My mom, M. was born in 1952 in the Bronx, and my aunt R. was born in 1953. My grandparents then moved out to the suburbs of Long Island for a better life, and so both my mom and aunt were raised in Elmont, NY. To this day, my mom’s two claims to fame are: 1) Billy Joel played at her high school prom with his then- garage-band; and 2) she is a proud participant of the original Woodstock, to which her very own father drove her for hours, while getting stuck in traffic from Long Island all the way to Saugerties, New York.

Once into adulthood, my mom and dad stayed on the North Shore, while my mom developed a successful career as an English teacher, and my aunt and uncle struggled their way their whole lives, moving around the South Shore with my cousin Brian.

Even though I was already an adult when my grandma passed away (she died in May 2002), I didn’t have the opportunity to get to know her life story. She had dementia for the last few years of her life, and just at the time in my life when I developed a curiosity to get to know her and ask her about her life, she was not lucid anymore. Yet, what always made an impact on me was how well my mother took care of my grandma. Just like my grandma dedicated her life to helping her own parents for so long (presumably until they died), my own mother bent over backwards to make sure my grandma had the best of the best care as she became elderly.

After she moved out to the Assisted Living Center, she had a stroke which left her blind. My mom spent months researching the best options for her, and chose to hire a companion nurse for her to help her with her everyday living. She specifically chose this option, I think, because she knew that she wasn’t ready for a nursing home. It would have been degrading for a woman who was used to balancing her checkbook to the penny to move into a nursing home just because she couldn’t see anymore. At the time, she was still “with-it” mentally; she was blind and needed help around the house. So my mom hired Genevieve, a kind woman with a slight southern twang, was in her late 50s and lived nearby. My mom trusted her with my grandma, and had her do help with her shopping, cooking  and light chores. My grandma, called her “Genovese” like the pharmacy, because she just couldn’t hear her name right. She stayed with my grandma for a while until her situation deteriorated, necessitating the care of a nursing home. My mom then found her the most palatial nursing home in the area: the Gurwin Jewish Geriatric Center, where we spent a lot of time. I was already in college by then, but my mom took my little sister and visited her nearly every single day.  As a divorced mom of three spoiled, high-maintenance children who had held down a full-time career for her entire adult life, I honestly don’t know how my mother found the time to juggle everything and still take care of my grandma. She knew that my grandma always made sure to have her hair permed and set once a week; this didn’t stop once she was in the nursing home. She made sure she had everything she needed, that she was comfortable and lived in dignity.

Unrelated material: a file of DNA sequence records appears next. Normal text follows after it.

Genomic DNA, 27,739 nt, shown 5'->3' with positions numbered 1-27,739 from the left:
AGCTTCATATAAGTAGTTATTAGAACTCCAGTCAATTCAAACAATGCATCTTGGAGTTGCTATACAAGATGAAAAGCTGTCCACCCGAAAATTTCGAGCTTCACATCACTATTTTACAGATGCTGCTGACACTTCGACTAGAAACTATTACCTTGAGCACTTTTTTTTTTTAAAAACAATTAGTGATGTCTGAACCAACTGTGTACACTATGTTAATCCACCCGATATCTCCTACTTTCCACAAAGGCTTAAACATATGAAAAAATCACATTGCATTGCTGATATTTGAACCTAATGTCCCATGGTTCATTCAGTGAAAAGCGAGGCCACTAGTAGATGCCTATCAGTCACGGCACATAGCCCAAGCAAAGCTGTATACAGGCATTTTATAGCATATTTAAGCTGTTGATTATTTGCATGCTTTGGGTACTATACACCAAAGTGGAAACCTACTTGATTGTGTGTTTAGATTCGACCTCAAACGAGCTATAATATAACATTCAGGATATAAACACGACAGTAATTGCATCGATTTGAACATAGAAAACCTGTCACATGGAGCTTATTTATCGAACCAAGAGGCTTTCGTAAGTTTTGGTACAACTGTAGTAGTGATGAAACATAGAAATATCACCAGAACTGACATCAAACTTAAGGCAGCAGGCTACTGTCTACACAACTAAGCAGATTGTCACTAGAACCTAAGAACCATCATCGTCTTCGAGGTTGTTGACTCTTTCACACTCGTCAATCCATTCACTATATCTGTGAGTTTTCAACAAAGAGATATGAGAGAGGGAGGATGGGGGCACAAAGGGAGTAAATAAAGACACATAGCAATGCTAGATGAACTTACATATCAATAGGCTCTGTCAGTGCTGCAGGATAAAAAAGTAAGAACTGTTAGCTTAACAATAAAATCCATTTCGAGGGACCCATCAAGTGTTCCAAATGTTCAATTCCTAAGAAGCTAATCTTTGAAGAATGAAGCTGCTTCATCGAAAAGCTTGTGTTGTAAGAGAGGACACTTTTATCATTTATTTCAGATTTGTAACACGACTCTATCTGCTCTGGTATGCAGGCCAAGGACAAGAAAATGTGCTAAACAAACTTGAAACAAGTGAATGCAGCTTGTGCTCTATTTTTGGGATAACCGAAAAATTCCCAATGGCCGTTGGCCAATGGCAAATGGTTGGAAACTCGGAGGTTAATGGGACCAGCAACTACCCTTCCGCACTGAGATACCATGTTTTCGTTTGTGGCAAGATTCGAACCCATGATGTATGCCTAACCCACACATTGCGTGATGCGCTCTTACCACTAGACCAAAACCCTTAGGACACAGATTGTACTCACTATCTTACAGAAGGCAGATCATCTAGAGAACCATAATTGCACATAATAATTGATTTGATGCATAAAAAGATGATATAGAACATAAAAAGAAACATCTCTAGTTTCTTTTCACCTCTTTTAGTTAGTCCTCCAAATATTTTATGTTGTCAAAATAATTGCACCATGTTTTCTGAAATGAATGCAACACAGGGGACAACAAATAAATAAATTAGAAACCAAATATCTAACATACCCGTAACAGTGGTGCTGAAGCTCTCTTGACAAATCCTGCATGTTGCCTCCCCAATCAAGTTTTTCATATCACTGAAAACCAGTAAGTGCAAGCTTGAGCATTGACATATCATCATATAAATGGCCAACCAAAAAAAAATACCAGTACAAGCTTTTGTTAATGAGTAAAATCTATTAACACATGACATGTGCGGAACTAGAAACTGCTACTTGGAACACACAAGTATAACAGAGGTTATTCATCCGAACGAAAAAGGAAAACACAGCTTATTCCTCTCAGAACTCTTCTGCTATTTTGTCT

I can go on and on, but here is a short list of things I believe I learned from my grandma:
·         Don’t be afraid to speak your mind.
·         Dedicate one room in the house for the kids to ruin. ( I say this because I have distinct memories of seeing the spray-painted graffiti from the 60s and 70s that my mom and her friends must have sprayed on my grandma’s basement walls!)
·         Sprite tastes better when it’s cold and flat.
·         Don’t bit your nails. (still do, sorry Gram!)
·         Never leave the house with hair looking bad.
·         A woman should never rely on a man to be the sole breadwinner in the family.
·         No matter how much you disagree with them, family comes first.
·         It’s ok to marry a younger man (if it was ok in 1949, it's certainly ok now!)

So I guess now you get a sense of the female role models in my family, and perhaps this sheds light on some of my own character traits. For those of you who remember my grandma, you’ll agree that she was one, feisty old lady!
I miss you Gram, you are always in my mind.